Despite the reinforcement of UNOSOM throughout the next several months, the security situation grew worse. In November, a ship laden with relief supplies was fired upon in the harbor at Mogadishu, forcing its withdrawal before the badly needed supplies could be brought ashore. In the United States and elsewhere, public distress grew and, on 4 December 1992, President George Bush announced the initiation of Operation Restore Hope. Under the terms of U.N. Resolution 794 (passed the previous day), the United States would both lead and provide military forces to a multinational coalition to be known as the United Task Force, or UNITAF. This force would bridge the gap until the sitation stabilized enough for it to be turned over to a permanent U.N. peacekeeping force. The U.N. mandate implied two important missions: to provide humanitarian assistance to the Somali people, and to restore order in southern Somalia. Because of the implicit requirement to use force in establishing a secure environment for the distribution of relief supplies, it is significant that the mandate referred to Chapter VII of the U.N. Charter.

The CENTCOM mission statement clearly reflected these objectives: "When directed by the NCA, USCINCCENT will conduct joint/combined military operations in Somalia to secure the major air and sea ports, key installations and food distribution points, to provide open and free passage of relief supplies, provide security for convoys and relief organization operations, and assist UN/NGO's in providing humanitarian relief under U.N. auspices. Upon establishing a secure environment for uninterrupted relief operations, USCINCCENT terminates and transfers relief operations to U.N. peacekeeping forces."

During its existence from 9 December 1992 through 4 May 1993, UNITAF ultimately involved more than 38,000 troops from 21 coalition nations, including 28,000 Americans. It clearly succeeded in its missions of stabilizing the security situation— especially by confiscating "technicals," the crew-served weapons mounted on trucks and other wheeled vehicles. With better security, more relief supplies were distributed throughout the country, staving off the immediate threat of starvation in many areas. However, plans for the termination of UNITAF and an orderly handoff of its functions to the permanent peacekeeping force, christened UNOSOM II, were repeatedly put off. U.N. Secretary-General Boutros-Ghali urged delay until U.S. forces could effectively disarm the bandits and rival clan factions that continued to operate throughout Somalia. In addition, he proposed to rebuild the country's fragmented institutions "from the top down"—an exercise akin to nation- building.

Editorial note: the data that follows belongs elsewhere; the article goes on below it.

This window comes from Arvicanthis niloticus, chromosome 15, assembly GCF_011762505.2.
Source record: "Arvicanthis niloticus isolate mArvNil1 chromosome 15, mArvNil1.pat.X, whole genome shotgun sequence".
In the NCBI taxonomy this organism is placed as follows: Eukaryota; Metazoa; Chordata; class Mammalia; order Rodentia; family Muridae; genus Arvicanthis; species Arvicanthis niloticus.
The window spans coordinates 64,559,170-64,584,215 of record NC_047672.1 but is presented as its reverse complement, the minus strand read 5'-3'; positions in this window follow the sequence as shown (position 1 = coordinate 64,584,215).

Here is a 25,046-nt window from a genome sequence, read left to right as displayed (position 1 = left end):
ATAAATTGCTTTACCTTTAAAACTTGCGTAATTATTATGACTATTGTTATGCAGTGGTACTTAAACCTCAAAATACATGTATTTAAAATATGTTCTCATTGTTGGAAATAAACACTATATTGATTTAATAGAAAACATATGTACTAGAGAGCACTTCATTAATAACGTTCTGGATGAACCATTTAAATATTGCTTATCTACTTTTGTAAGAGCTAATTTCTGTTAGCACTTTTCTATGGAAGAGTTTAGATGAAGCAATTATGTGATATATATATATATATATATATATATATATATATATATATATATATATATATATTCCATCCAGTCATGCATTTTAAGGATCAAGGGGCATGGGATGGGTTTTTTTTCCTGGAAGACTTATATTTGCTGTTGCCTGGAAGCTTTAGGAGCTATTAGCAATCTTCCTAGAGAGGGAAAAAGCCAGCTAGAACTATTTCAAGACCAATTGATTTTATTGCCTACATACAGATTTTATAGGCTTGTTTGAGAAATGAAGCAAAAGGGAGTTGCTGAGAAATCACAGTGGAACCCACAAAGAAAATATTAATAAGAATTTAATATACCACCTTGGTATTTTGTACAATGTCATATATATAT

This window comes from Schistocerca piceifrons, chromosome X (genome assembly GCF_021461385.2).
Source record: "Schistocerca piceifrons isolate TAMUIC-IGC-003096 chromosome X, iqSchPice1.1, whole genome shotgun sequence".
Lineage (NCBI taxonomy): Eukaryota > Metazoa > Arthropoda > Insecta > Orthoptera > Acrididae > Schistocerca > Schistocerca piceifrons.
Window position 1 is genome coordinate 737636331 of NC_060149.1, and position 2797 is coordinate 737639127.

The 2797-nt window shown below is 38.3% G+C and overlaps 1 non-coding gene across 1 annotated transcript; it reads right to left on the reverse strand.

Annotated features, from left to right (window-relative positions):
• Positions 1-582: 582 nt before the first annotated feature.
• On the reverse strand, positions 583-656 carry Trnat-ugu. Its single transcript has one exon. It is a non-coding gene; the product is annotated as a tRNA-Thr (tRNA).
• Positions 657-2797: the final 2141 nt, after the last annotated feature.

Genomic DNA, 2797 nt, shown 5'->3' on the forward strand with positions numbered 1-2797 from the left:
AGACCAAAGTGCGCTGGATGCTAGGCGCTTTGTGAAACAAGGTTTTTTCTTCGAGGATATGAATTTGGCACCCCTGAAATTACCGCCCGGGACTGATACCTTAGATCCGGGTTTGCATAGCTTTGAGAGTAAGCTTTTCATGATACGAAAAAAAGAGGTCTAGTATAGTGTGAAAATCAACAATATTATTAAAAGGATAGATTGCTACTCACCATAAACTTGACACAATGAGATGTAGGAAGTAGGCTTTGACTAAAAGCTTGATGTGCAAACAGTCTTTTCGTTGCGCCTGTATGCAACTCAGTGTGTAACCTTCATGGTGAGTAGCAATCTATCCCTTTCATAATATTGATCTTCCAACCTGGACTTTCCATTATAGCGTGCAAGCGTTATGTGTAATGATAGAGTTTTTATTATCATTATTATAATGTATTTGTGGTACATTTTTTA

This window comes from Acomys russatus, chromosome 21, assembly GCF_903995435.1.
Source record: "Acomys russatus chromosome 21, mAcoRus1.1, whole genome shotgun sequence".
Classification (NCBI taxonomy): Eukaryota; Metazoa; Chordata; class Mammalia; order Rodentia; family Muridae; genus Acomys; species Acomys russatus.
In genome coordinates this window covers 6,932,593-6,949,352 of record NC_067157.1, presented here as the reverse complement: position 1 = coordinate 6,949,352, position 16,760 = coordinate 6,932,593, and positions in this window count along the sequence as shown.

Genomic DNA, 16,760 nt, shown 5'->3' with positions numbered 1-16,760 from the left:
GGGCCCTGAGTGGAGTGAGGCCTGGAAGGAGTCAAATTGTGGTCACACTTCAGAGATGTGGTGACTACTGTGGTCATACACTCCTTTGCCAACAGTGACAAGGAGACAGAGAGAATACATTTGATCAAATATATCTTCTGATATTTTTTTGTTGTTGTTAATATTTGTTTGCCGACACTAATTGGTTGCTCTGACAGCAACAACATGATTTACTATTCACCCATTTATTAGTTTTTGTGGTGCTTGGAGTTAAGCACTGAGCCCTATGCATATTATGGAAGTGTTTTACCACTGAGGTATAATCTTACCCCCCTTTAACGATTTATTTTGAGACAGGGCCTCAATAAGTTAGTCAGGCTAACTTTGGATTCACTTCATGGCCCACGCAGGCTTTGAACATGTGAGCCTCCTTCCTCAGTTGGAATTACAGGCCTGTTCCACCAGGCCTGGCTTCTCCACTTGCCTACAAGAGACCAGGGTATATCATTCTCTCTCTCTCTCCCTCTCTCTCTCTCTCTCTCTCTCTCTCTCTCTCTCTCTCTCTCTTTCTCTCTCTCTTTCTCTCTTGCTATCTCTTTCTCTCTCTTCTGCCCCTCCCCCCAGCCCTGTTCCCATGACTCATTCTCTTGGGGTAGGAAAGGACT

These disagreements delayed but did not ultimately prevent the formation of UNOSOM II, officially established by Security Council Resolution 814 on 26 March 1993. The Resolution was significant in several ways:

These far-reaching objectives went well beyond the much more limited mandate of UNITAF as well as those of any previous U.N. operation. To implement them, a full U.N. peacekeeping structure was set up in Somalia, headed by retired U.S. Navy Admiral Jonathan Howe as Special Representative of the Secretary General with Turkish Lieutenant General Cevik Bir as force commander of the U.N. multinational contingent.

Rather than being in charge, U.S. participation in this operation was primarily conceived in terms of logistical support, with over 3,000 personnel specifically committed to that mission. Significantly, however, the United States was also asked to provide a Quick Reaction Force—some 1,150 soldiers from the US Army's 10th Mountain Division—that would operate under the tactical control of the Commander, U.S. Forces, Somalia. The mission of the 4,500 American forces supporting UNOSOM II from 4 May 1993 to 31 March 1994 was as follows: "When directed, UNOSOM II Force Command conducts military operations to consolidate, expand, and maintain a secure environment for the advancement of humanitarian aid, economic assistance, and political reconciliation in Somalia."

The ambitious U.N. mandate as well as the continuing presence of the multinational contingent ultimately threatened the Mogadishu power base of one clan warlord, Mohammed Aideed. The crisis came into full view on 5 June 1993, when 24 Pakistani soldiers were killed in an ambush by Aideed supporters. The United Nations Security Council Resolution 837, passed the next day, called for the immediate apprehension of those responsible—and quickly led to U.S. forces being used in a highly personalized manhunt for Aideed. After a series of clashes involving U.S. Rangers and other units, a major engagement occurred on 3 October in which 18 Americans were killed and 75 wounded—the bloodiest battle of any U.N. peacekeeping operation. Shortly thereafter, President Clinton announced the phased withdrawal of American troops that would end by 31 March 1994. U.S. forces largely were confined to force protection missions from this change of mission until the withdrawal was completed.

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Last Update:  October 1, 2002